Railway signalling discussion

Semaphore operation

Current and future British signalling (UK except Northern Ireland)

Re: Semaphore operation

Unread postby Mike Hodgson » Sun May 17, 2015 10:34 am

Sorry for confusion Steve, I have now edited the post. All I am saying is that the locking stops you putting stop signals back in emergency while you've got the distant off. So it's particularly important to put that back as soon as the train as passed it to meet your emergency objective most efficiently, and rules effectively call for all the signals to be put back sequentially to protect the rear of the train as it proceeds.
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Re: Semaphore operation

Unread postby madscientist » Mon May 18, 2015 11:24 pm

thanks for all the contributions
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Re: Semaphore operation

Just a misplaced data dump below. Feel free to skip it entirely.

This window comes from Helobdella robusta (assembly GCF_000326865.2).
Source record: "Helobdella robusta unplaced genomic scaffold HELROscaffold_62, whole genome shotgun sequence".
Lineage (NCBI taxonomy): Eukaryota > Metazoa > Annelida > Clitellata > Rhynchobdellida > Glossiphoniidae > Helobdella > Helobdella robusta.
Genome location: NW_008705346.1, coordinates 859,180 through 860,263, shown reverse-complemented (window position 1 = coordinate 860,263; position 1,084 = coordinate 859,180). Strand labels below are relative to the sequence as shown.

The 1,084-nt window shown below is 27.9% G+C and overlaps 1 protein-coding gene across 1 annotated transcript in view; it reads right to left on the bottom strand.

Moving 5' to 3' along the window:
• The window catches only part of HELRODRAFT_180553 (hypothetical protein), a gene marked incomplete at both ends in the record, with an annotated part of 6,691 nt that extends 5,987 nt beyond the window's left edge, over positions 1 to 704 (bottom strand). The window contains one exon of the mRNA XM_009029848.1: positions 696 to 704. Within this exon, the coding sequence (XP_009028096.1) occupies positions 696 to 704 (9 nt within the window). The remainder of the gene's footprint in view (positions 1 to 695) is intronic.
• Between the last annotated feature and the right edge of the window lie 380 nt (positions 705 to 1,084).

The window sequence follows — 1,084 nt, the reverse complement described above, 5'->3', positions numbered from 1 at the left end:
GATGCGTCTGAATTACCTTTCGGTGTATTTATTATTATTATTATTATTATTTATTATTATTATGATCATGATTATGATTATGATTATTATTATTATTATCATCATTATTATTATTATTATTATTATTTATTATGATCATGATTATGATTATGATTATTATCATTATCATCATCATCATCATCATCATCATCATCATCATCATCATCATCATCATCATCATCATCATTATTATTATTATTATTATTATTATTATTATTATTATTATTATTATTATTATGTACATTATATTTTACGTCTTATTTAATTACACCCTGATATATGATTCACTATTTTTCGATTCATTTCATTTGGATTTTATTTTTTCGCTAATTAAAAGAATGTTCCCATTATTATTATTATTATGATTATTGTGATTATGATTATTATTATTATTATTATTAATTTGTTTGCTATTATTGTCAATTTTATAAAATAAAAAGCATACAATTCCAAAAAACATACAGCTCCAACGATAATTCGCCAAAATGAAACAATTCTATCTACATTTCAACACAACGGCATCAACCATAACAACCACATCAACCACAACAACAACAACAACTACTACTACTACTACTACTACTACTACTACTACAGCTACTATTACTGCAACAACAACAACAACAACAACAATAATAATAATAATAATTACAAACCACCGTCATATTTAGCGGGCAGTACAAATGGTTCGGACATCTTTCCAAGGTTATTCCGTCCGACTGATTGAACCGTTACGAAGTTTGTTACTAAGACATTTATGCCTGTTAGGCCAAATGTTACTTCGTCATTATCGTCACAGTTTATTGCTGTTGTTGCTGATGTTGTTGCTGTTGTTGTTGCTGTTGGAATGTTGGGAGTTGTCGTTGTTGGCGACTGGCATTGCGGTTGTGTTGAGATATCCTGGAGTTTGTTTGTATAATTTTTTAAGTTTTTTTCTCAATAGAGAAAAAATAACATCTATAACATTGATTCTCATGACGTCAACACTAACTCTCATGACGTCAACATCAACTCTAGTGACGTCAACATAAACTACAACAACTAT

Unread postby Chris Rideout » Tue May 26, 2015 9:01 pm

Regarding sequential locking, it was not necessary to pull off in the direction of travel with Sykes Lock & Block instruments. Each lever was "locked" or "free" according to what had happened previously involving treadles or track circuits. Despite the "anti Sykes brigade" it was one of the best systems I have ever worked and some of the instruments still survive to this day. The only weak spot was the release key. It was needed to release the instruments or signals after a shunt move or loco run round. Most of us will know what happened at Croydon when the signalman forgot a train was there and misused the release key. However such mistakes were few and far between. A tribute to the signalmen who survived 2 world wars and lived to collect their pension of 10 shillings a week.
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